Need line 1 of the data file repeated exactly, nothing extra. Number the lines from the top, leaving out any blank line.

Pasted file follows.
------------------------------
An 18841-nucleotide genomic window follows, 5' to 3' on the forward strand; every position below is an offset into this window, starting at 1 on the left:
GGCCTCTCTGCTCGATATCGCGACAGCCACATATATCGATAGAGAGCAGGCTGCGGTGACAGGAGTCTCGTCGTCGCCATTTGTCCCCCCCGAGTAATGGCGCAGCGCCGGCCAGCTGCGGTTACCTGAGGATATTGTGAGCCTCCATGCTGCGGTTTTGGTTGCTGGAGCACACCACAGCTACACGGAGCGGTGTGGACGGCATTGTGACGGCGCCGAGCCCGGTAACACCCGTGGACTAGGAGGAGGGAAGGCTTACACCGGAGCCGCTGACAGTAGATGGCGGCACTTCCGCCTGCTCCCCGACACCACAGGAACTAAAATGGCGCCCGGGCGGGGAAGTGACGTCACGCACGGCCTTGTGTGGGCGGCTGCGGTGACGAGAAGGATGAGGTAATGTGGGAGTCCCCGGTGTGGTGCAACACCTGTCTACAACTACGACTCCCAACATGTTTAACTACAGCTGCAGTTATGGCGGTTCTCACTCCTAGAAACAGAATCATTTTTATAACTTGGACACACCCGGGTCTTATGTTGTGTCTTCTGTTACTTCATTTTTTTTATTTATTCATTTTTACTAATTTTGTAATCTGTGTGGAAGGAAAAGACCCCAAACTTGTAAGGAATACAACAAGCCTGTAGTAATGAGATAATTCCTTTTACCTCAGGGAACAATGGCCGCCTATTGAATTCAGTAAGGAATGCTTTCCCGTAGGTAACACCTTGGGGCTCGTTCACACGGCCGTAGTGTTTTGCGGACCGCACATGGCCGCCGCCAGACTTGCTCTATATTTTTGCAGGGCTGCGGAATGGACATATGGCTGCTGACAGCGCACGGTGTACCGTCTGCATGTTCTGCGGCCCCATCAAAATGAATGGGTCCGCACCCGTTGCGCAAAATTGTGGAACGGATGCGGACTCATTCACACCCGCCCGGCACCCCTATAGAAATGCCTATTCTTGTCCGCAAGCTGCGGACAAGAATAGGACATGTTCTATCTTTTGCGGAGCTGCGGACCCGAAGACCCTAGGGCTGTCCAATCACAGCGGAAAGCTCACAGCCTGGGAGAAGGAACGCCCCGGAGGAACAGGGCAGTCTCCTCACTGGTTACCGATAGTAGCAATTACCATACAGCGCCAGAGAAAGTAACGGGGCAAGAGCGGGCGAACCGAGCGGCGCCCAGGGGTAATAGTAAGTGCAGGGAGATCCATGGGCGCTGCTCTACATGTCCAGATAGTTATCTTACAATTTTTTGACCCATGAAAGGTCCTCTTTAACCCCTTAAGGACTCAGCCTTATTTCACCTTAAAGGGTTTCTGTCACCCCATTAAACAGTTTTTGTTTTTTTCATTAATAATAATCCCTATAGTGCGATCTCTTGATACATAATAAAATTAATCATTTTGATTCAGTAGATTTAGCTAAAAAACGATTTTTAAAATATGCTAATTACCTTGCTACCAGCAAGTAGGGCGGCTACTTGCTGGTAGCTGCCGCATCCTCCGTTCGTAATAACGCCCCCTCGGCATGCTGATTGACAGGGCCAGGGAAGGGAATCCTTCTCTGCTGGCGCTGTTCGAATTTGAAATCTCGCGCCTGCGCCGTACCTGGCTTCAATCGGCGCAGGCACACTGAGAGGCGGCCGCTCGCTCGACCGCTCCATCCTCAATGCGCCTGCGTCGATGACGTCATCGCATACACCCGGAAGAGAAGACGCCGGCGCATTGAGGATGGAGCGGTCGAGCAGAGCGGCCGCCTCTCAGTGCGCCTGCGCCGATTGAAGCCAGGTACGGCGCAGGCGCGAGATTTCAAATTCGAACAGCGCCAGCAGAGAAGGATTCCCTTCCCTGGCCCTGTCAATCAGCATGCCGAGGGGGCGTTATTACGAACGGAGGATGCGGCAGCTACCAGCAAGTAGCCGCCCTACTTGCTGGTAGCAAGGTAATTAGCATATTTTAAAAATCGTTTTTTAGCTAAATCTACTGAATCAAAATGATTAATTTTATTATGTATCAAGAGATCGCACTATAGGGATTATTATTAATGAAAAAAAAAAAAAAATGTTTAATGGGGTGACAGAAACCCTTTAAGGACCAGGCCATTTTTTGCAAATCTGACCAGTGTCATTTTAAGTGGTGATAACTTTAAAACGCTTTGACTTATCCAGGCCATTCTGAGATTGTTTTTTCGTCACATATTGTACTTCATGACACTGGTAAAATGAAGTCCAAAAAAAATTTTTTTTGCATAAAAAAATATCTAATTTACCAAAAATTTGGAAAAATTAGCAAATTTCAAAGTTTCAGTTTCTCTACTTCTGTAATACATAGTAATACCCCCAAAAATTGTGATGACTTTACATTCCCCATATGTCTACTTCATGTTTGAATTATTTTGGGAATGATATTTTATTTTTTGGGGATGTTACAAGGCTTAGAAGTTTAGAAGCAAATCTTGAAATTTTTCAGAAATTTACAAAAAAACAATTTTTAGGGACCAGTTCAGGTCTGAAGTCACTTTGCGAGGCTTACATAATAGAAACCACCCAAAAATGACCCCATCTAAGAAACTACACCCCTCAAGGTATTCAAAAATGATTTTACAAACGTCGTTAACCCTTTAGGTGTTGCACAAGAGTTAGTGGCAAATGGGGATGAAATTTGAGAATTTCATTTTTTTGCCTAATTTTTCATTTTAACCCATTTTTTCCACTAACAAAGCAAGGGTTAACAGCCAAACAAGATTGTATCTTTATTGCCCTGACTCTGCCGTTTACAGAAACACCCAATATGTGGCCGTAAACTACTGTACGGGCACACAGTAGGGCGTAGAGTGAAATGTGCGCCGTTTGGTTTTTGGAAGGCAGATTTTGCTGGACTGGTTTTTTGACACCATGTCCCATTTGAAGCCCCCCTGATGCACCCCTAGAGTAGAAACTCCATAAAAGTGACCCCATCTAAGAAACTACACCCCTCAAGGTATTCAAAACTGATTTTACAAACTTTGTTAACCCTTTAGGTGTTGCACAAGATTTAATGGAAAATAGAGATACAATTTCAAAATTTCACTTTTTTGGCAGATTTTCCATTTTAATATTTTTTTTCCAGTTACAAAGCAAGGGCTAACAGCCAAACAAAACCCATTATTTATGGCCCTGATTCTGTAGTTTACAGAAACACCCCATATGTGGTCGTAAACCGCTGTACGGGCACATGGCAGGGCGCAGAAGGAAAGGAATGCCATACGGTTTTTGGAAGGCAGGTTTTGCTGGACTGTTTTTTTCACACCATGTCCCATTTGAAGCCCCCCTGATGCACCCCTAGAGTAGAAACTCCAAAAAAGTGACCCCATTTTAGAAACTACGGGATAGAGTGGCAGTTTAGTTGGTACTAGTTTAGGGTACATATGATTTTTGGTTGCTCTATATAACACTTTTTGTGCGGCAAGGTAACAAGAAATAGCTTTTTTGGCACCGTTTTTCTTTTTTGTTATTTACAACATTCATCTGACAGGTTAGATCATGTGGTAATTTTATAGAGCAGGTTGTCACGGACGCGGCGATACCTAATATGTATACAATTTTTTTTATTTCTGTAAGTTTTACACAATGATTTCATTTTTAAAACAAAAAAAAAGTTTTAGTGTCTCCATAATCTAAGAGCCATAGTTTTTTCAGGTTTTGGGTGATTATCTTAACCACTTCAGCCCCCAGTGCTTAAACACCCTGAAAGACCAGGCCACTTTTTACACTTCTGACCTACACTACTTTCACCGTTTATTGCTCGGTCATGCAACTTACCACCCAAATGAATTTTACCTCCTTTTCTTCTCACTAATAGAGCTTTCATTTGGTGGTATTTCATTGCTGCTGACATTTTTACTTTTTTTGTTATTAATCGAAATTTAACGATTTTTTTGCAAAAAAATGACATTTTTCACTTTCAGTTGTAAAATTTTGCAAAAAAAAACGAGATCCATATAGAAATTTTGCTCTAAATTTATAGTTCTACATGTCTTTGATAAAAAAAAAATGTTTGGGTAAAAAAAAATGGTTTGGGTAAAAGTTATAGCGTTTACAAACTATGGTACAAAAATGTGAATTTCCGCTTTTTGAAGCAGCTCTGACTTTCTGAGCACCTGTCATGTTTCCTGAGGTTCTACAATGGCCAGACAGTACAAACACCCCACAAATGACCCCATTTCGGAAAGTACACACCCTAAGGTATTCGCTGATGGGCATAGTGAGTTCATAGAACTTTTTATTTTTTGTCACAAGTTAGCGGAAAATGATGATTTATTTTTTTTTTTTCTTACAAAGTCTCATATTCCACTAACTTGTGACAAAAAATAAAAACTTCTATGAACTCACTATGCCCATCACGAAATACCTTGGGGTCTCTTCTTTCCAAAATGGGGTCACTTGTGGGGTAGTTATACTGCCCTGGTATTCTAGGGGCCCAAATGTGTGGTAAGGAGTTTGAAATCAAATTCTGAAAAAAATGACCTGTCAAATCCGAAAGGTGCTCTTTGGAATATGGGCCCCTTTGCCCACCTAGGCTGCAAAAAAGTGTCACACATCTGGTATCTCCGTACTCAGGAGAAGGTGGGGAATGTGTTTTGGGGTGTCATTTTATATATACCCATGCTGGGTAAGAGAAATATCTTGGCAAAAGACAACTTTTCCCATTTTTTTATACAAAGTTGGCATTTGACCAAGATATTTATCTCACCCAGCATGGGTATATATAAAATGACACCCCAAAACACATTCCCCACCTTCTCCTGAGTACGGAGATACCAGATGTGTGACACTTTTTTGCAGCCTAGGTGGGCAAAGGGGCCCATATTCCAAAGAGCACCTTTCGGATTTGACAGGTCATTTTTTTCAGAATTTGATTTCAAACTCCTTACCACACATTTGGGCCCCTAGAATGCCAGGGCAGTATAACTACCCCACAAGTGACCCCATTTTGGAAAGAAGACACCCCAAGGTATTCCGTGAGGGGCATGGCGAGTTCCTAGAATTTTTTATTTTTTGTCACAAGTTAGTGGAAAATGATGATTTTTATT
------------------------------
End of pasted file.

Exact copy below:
An 18841-nucleotide genomic window follows, 5' to 3' on the forward strand; every position below is an offset into this window, starting at 1 on the left: